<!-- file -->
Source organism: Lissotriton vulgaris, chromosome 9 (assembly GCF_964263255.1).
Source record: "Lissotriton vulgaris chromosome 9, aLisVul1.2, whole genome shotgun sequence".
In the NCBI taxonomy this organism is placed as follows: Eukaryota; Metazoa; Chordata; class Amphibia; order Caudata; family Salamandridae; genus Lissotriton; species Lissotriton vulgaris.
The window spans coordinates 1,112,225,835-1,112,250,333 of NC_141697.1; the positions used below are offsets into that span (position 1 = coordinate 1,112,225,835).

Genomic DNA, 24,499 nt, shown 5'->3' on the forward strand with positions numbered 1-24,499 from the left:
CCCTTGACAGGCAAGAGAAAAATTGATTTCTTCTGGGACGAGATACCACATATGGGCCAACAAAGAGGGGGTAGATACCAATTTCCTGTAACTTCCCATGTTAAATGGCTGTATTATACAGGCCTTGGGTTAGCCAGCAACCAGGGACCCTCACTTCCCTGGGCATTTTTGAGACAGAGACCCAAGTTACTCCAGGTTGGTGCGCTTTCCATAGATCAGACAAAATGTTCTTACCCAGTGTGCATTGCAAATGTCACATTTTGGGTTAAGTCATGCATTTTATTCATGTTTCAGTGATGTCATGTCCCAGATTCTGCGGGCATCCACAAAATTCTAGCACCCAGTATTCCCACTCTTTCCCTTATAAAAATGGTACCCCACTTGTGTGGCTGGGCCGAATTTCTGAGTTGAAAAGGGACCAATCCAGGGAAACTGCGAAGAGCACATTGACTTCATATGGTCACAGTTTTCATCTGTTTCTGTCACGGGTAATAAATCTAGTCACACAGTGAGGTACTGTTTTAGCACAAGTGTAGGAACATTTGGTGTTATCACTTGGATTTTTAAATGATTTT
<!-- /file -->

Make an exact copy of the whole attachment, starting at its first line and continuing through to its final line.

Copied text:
Source organism: Lissotriton vulgaris, chromosome 9 (assembly GCF_964263255.1).
Source record: "Lissotriton vulgaris chromosome 9, aLisVul1.2, whole genome shotgun sequence".
In the NCBI taxonomy this organism is placed as follows: Eukaryota; Metazoa; Chordata; class Amphibia; order Caudata; family Salamandridae; genus Lissotriton; species Lissotriton vulgaris.
The window spans coordinates 1,112,225,835-1,112,250,333 of NC_141697.1; the positions used below are offsets into that span (position 1 = coordinate 1,112,225,835).

Genomic DNA, 24,499 nt, shown 5'->3' on the forward strand with positions numbered 1-24,499 from the left:
CCCTTGACAGGCAAGAGAAAAATTGATTTCTTCTGGGACGAGATACCACATATGGGCCAACAAAGAGGGGGTAGATACCAATTTCCTGTAACTTCCCATGTTAAATGGCTGTATTATACAGGCCTTGGGTTAGCCAGCAACCAGGGACCCTCACTTCCCTGGGCATTTTTGAGACAGAGACCCAAGTTACTCCAGGTTGGTGCGCTTTCCATAGATCAGACAAAATGTTCTTACCCAGTGTGCATTGCAAATGTCACATTTTGGGTTAAGTCATGCATTTTATTCATGTTTCAGTGATGTCATGTCCCAGATTCTGCGGGCATCCACAAAATTCTAGCACCCAGTATTCCCACTCTTTCCCTTATAAAAATGGTACCCCACTTGTGTGGCTGGGCCGAATTTCTGAGTTGAAAAGGGACCAATCCAGGGAAACTGCGAAGAGCACATTGACTTCATATGGTCACAGTTTTCATCTGTTTCTGTCACGGGTAATAAATCTAGTCACACAGTGAGGTACTGTTTTAGCACAAGTGTAGGAACATTTGGTGTTATCACTTGGATTTTTAAATGATTTT